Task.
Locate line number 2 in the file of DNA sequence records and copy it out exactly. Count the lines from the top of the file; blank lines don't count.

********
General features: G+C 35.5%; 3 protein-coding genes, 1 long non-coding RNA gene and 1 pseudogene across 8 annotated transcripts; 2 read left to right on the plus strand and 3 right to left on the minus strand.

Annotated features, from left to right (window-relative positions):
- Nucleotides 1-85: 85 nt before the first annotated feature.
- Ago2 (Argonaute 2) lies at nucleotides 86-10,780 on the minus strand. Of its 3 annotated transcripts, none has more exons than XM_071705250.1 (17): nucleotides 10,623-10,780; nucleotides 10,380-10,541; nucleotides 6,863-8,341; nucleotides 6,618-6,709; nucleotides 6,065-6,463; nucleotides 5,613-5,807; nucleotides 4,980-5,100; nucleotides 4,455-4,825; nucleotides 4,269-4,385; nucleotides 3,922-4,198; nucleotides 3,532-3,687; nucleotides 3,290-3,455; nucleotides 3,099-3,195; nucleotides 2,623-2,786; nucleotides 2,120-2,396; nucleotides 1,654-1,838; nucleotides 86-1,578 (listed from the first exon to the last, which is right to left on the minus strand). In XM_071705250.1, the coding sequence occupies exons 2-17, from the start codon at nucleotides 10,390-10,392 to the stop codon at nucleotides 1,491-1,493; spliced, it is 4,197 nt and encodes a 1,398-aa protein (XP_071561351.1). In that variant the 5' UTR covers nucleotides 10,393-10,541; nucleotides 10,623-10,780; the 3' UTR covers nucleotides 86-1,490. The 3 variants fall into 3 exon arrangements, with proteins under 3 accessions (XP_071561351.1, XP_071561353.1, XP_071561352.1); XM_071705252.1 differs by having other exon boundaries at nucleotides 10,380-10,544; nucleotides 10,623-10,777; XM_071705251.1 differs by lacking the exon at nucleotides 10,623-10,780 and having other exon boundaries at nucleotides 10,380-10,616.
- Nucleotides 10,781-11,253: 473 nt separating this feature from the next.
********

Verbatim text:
Annotated features, from left to right (window-relative positions):